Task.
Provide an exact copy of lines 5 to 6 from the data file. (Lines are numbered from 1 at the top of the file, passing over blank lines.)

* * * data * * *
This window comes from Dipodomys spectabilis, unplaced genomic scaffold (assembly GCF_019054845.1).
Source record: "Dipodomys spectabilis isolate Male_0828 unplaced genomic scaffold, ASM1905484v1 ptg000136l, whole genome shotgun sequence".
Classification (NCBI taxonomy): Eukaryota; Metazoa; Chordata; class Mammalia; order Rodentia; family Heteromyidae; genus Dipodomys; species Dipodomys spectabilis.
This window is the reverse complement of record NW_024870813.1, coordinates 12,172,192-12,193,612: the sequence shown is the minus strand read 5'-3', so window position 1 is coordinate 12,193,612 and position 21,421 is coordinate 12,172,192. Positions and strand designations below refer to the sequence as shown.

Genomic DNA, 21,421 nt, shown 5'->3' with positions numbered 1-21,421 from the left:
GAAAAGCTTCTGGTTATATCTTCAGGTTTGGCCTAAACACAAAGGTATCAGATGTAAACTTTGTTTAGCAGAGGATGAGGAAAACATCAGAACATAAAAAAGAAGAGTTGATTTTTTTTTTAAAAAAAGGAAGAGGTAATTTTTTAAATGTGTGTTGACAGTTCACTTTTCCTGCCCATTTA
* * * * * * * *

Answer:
Genomic DNA, 21,421 nt, shown 5'->3' with positions numbered 1-21,421 from the left:
GAAAAGCTTCTGGTTATATCTTCAGGTTTGGCCTAAACACAAAGGTATCAGATGTAAACTTTGTTTAGCAGAGGATGAGGAAAACATCAGAACATAAAAAAGAAGAGTTGATTTTTTTTTTAAAAAAAGGAAGAGGTAATTTTTTAAATGTGTGTTGACAGTTCACTTTTCCTGCCCATTTA